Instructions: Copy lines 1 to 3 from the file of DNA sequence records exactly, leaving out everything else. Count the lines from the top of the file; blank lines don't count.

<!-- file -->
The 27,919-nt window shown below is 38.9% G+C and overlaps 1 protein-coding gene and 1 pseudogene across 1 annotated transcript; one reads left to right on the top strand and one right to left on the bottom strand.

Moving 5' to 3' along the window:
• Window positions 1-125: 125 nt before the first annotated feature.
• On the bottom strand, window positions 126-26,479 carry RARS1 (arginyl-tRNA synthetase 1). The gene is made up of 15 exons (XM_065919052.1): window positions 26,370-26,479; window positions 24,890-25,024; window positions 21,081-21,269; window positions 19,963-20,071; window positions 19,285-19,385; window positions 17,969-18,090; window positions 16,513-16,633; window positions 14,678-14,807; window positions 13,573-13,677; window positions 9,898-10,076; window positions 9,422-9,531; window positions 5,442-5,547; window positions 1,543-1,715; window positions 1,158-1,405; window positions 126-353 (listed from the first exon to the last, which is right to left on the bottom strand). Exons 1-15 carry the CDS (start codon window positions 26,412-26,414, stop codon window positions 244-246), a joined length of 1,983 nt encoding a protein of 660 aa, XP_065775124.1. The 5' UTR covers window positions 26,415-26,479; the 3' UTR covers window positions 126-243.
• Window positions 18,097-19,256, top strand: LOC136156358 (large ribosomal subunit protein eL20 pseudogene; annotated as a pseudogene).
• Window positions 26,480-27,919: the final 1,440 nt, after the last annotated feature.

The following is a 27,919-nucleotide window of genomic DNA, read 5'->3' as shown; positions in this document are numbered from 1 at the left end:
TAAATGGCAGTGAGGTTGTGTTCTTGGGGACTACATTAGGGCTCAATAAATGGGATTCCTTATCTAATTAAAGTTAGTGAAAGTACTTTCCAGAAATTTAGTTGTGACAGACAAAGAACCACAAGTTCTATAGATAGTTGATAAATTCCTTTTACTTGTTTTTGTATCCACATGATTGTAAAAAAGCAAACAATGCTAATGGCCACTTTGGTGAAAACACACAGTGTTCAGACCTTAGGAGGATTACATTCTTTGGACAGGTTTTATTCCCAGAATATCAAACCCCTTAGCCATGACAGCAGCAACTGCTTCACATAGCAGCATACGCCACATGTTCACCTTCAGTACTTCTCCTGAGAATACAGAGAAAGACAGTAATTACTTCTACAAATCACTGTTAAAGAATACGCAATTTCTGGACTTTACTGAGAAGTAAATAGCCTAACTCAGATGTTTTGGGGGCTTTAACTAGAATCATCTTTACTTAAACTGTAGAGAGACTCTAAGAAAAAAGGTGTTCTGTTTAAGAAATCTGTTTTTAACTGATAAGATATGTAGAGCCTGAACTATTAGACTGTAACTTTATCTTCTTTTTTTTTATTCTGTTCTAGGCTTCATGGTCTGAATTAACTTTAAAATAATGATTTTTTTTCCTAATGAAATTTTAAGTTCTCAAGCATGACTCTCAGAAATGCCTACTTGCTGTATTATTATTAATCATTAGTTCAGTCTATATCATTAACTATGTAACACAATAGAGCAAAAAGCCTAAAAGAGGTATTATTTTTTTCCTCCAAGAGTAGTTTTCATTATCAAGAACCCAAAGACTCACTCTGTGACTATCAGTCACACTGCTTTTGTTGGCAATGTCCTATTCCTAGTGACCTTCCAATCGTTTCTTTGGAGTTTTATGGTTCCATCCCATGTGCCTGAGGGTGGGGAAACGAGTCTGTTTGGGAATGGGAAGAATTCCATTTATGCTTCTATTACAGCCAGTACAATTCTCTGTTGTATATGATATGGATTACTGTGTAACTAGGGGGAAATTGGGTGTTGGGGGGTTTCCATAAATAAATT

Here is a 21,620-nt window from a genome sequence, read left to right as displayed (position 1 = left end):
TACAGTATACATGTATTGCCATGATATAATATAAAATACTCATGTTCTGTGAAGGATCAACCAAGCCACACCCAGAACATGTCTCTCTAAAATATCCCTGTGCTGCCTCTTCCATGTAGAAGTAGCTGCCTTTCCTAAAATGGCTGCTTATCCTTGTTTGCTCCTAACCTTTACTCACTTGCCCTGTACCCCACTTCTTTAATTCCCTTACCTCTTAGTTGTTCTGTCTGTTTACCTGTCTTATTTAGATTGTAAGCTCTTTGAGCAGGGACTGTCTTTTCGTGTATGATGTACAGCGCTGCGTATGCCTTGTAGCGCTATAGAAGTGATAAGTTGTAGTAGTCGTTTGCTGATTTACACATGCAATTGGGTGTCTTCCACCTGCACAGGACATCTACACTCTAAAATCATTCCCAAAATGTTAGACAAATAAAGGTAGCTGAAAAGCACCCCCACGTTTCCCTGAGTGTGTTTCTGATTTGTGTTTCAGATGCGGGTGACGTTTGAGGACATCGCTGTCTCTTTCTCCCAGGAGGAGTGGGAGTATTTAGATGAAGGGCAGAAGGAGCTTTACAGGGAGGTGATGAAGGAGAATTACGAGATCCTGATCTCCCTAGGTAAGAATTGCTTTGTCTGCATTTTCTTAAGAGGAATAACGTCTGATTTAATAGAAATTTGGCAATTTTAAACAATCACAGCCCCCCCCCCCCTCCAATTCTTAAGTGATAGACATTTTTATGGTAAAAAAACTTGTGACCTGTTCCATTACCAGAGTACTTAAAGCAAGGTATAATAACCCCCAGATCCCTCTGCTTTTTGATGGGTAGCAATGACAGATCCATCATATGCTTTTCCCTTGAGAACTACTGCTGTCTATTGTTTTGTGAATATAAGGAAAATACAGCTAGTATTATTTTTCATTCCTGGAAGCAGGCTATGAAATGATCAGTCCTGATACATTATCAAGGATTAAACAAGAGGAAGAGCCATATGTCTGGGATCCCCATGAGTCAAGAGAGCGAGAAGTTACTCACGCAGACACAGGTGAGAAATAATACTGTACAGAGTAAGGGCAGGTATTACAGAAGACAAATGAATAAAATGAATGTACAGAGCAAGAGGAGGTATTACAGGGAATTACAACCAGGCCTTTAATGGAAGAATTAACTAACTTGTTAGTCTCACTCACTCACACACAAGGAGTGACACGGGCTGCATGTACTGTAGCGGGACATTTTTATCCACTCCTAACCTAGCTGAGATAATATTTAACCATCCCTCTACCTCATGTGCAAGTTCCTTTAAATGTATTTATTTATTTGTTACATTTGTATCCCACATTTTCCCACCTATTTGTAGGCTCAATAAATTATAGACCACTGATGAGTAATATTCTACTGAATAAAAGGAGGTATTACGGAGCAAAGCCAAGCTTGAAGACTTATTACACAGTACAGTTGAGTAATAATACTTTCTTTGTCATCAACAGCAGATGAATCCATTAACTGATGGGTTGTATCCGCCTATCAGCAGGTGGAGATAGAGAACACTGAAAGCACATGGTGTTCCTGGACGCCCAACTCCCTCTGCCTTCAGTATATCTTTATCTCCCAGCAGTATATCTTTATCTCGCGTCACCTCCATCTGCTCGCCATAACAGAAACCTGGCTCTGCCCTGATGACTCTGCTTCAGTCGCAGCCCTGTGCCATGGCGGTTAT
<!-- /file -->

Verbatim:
The 27,919-nt window shown below is 38.9% G+C and overlaps 1 protein-coding gene and 1 pseudogene across 1 annotated transcript; one reads left to right on the top strand and one right to left on the bottom strand.

Moving 5' to 3' along the window:
• Window positions 1-125: 125 nt before the first annotated feature.